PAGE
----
Material choices are particularly important for watches that are intended to be subjected to such a challenging environment. As such, Ocean Crawler opted to use a sapphire insert in the unidirectional timing bezel to complement the main sapphire lens, which has been treated with an anti-reflective coating.

Through the 4mm thick sapphire lens, a high contrast display greets the eye. There is a choice of either a blue or gray sun-ray dial. Both boast applied hour markers that have been filled with seven layers of Swiss C3 Lume, which is also applied to the 120-click bezel and the hands. The importance of low-light legibility cannot be overstated, as it is critically important for a diver to be able to read the time that has passed since submersion, no matter the conditions.

For peace of mind, the Ocean Crawler Core Diver is powered by the reliable, self-winding Sellita Sw-200 movement. With an operating frequency of 28,800vph, which equates to 8 ticks per second, the SW-200 is regarded as an industry stalwart and is a popular choice for many sports and adventure watches due to its excellent resistance to shock and time-keeping accuracy when under duress.

Each of the 500 units produced by Ocean Crawler this time around will be individually numbered between 1 and 500. All watches will be made from 316L stainless steel, with the option of either black or blue DLC coatings (on both the case and the shark mesh bracelet). The case measures 44mm across (excluding crown), 50mm lug-to-lug, 15.6mm-thick, with a lug width of 22mm.

Ocean Crawler guarantees that its new Core Diver model will keep precise time for at least five years. The new wave of watches will be available for pre-order between August 23rd and September 12th. S

Ocean Crawler Core Diver Watch Reissued In Four Colors

Following on from last year’s sell-out release of the Ocean Crawler Core Diver watch, the brand is back again with a second limited-edition version. This new model, which features several refinements from the original design, will be available in four colors from August 23rd, 2019.

In 2018, Ocean Crawler debuted the Core Diver watch in a run of 500 units. This year’s reissue will see the same number of watches hit the shelves, with each striking colorway strictly limited to 125 units each.

The Core Diver watch has been designed to be the ultimate diving companion. Every single watch has been wet tested to ensure it can withstand depths of up to 2000 feet. When designing the Ocean Crawler Core Diver, the brand considered the needs of water sports enthusiasts, especially those who partake in scuba diving, spearfishing, and ocean-bed exploration, to ensure the watch was not just attractive, but also a functional tool that could withstand the rigors of underwater activity.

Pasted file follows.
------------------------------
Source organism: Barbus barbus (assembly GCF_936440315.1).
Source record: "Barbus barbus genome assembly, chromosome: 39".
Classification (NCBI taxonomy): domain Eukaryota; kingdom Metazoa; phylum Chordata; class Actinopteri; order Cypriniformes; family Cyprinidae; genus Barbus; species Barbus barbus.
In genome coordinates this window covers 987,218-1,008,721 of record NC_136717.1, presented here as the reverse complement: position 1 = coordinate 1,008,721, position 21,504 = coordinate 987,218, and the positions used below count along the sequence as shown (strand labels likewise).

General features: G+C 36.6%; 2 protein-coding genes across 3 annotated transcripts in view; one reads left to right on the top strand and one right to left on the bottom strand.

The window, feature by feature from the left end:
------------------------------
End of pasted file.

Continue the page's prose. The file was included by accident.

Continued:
Material choices are particularly important for watches that are intended to be subjected to such a challenging environment. As such, Ocean Crawler opted to use a sapphire insert in the unidirectional timing bezel to complement the main sapphire lens, which has been treated with an anti-reflective coating.

Through the 4mm thick sapphire lens, a high contrast display greets the eye. There is a choice of either a blue or gray sun-ray dial. Both boast applied hour markers that have been filled with seven layers of Swiss C3 Lume, which is also applied to the 120-click bezel and the hands. The importance of low-light legibility cannot be overstated, as it is critically important for a diver to be able to read the time that has passed since submersion, no matter the conditions.

For peace of mind, the Ocean Crawler Core Diver is powered by the reliable, self-winding Sellita Sw-200 movement. With an operating frequency of 28,800vph, which equates to 8 ticks per second, the SW-200 is regarded as an industry stalwart and is a popular choice for many sports and adventure watches due to its excellent resistance to shock and time-keeping accuracy when under duress.

Each of the 500 units produced by Ocean Crawler this time around will be individually numbered between 1 and 500. All watches will be made from 316L stainless steel, with the option of either black or blue DLC coatings (on both the case and the shark mesh bracelet). The case measures 44mm across (excluding crown), 50mm lug-to-lug, 15.6mm-thick, with a lug width of 22mm.

Ocean Crawler guarantees that its new Core Diver model will keep precise time for at least five years. The new wave of watches will be available for pre-order between August 23rd and September 12th. During that time, the retail price for these pieces will be $799 per unit. After the pre-order period ends, the price will rise to $999.

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Chronoswiss Flying Grand Regulator Open Gear ReSec “Blue Note” Watch Hands-On

Moments into the aBlogtoWatch meeting with Chronoswiss at Baselworld 2019, I knew what my favorite new watch from the brand was. I was particularly enthused by this “Blue Note” (as I called it) Chronoswiss Flying Grand Regulator Open Gear ReSec watch, which is limited to just 50 pieces. Blue is a popular color right now, and this watch is literally covered with it.

It can be a bit challenging to sort through the many slightly different Chronoswiss regulator models. At times, I can easily confuse two models. For example, can you immediately tell the difference between this Grand Regulator Open Gear ReSec and the Chronoswiss Flying Regulator Open Gear (reviewed on aBlogtoWatch here)? The short answer: the use of a retrograde seconds indicator for the ReSec model, as opposed to the traditional seconds dial for the other watch. So, when selecting a Chronoswiss watch, it pays to choose carefully.